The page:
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Scanning the Nation – January 7, 2015

January 7, 2015 Columns No Comments
        • Some college basketball thoughts from the first week of the new year:
          Seton Hall
          ’s resurgence has been one of the best stories of the first half of the season, and its win at Villanova was an example of a team finding a way when best-laid plans fall apart. Whatever game plan coach Kevin Willard came in with fell apart when the Pirates got in heavy foul trouble in the first half, forcing him to go deep into the bench as the Wildcats repeatedly pounded the ball inside. Haralds Karlis, Chier Ajou and Ismael Sanogo played a combined 85 seconds in SHU’s prior game against St. John’s, but all three came in during the first half and helped hold the fort. Karlis hit a three-pointer and the trio combined for four rebounds as the Pirates got to halftime with a 31-27 lead despite having seven players with two fouls each.
          While guard Sterling Gibbs is rightly getting noticed for stepping up his play in the absence of Isaiah Whitehead, freshman Khadeen Carrington also has picked it up several notches in recent weeks. Carrington had 11 against St. John’s and a career-high 17 in the win over Villanova. The 6-foot-3 lefty is fearless and constantly on the attack-a combined 18 free throws in the Pirates’ two wins last week-which makes him a whole lot of fun to watch.

      • Having watched a couple SMU games this year now, it’s frustrating to watch how much the Mustangs struggle to score sometimes. SMU had a golden chance to win at Cincinnati and led at halftime but was slow and stagnant and generated next to nothing in the second half until the final minutes when trying to rally. Cincinnati is an outstanding defensive team, but this was a game there for the taking. The Mustangs didn’t get much from Markus Kennedy again (7 points, and averaging just 4.8 points since regaining eligibility). Xavier transfer Justin Martin also hasn’t been much of a scoring threat (5.7 points per game after 11.7 last year with the Musketeers) and in fact played just three minutes against the Bearcats. Turnovers also have been a problem (nearly 15 per game, including 17 at Cincy). SMU is going to win with its frontline-by-committee anyway-the Mustangs ranks in the top 30 nationally in rebound margin, and conversely are tied for 320th of 345 D-I teams in the NCAA statistics in three-pointers per game-and had won eight straight prior (including an 83-point outing in a blowout of South Florida just three days earlier), but there seems to be more there than showed in this one. Larry Brown is known to enjoy teaching, so will be interesting to see what progress this team makes the rest of the season.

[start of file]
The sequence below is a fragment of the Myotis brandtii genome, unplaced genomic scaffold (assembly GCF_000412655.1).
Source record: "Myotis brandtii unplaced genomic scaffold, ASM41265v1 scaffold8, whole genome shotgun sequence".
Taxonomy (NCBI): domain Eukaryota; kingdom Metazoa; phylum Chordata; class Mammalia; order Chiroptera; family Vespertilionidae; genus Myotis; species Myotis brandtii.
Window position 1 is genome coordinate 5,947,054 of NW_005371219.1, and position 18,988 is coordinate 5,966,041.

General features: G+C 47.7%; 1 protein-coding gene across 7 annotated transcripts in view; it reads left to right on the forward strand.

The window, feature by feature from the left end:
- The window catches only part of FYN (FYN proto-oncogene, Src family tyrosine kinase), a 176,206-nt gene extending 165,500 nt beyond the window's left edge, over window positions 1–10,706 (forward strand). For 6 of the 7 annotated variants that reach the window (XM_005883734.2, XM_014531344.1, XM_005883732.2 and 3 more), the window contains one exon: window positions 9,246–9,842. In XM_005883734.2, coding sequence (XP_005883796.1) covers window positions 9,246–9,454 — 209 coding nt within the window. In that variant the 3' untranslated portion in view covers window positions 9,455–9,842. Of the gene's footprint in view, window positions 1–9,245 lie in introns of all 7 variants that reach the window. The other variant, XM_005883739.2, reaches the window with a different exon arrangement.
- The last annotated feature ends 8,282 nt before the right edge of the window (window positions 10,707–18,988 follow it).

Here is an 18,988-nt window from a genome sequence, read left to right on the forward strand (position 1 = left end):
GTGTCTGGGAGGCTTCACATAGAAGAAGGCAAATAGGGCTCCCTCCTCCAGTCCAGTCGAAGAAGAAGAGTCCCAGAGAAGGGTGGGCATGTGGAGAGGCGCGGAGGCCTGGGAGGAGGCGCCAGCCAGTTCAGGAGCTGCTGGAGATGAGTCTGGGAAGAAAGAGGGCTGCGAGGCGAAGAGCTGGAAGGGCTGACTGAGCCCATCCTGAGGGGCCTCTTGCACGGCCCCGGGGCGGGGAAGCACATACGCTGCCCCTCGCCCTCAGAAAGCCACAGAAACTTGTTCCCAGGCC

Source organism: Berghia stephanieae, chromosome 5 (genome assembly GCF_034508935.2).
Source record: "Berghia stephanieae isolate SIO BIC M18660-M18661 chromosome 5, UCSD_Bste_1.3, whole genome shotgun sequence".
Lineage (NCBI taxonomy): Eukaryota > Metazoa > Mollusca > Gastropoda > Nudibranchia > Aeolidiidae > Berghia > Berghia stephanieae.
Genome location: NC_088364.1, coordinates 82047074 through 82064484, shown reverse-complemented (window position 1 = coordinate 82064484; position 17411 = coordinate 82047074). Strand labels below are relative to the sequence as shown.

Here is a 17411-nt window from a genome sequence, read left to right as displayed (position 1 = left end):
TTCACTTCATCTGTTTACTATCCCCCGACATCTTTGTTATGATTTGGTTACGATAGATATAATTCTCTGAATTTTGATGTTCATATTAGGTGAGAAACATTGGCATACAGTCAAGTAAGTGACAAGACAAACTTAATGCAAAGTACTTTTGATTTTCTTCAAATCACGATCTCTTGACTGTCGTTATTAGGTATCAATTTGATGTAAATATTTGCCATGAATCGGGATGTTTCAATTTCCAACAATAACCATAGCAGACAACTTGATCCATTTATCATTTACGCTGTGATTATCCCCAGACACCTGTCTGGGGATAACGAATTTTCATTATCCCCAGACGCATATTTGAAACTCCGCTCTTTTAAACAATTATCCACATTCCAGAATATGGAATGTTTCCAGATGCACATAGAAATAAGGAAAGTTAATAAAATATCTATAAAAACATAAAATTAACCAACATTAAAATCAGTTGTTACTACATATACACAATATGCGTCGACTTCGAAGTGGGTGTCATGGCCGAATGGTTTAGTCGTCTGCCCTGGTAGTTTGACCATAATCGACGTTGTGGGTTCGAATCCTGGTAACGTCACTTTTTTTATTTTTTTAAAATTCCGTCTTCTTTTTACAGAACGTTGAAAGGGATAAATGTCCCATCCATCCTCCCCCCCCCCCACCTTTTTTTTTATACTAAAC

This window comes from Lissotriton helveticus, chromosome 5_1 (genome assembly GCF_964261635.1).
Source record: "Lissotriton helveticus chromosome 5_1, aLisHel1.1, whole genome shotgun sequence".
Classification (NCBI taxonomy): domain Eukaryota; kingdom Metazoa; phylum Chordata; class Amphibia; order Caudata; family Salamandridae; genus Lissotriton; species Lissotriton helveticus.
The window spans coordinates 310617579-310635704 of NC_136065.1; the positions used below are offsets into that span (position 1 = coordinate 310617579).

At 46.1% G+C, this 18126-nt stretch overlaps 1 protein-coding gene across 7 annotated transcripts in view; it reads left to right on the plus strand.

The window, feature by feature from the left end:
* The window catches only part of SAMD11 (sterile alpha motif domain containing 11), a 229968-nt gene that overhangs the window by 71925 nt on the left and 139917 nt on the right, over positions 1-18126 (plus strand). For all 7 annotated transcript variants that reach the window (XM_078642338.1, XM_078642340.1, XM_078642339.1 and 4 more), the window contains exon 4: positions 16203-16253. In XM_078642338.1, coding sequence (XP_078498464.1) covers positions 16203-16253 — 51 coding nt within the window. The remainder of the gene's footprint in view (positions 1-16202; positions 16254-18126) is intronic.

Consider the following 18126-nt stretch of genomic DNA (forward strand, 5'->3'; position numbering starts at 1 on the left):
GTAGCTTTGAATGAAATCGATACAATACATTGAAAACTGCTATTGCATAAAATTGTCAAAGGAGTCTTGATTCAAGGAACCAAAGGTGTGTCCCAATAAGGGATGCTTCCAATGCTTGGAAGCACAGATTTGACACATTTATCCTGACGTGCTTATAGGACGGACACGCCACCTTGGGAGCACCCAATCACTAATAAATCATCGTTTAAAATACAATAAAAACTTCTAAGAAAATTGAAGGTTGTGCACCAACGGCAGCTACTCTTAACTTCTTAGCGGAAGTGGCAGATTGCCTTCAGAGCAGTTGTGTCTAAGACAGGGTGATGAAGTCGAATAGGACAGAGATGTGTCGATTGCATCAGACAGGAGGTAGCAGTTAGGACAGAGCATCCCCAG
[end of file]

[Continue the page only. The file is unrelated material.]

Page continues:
• Vanderbilt is showing signs of life this year. The Commodores are 11-3 after a 64-52 win over Auburn on Tuesday, their fourth straight win. Sophomore center Damian Jones is quickly becoming one of the top players in the SEC and is averaging 16.2 points, 7.1 rebounds and just under two blocks a game. Vandy also has received a surprise lift from freshman guard Riley LaChance, who has started all 14 games is averaging 13.1 points has emerged as a three-point shooter. LaChance wasn’t a highly hyped recruit but is the team’s top perimeter threat and had back-to-back 26-point games in December in wins over Purdue and Western Carolina. He also should provide Commodore fans another nostalgia trip (as if having Luke Kornet, son of former Vandy forward Frank Kornet, isn’t enough). It’s not the first time Vanderbilt has had an unheralded guard from Wisconsin become a key player, as LaChance seems to be following in the footsteps of Frank Seckar, who came to Nashville as a fairly unknown recruit but went on to score more than 1,200 points in his career as a Commodore from 1992-96.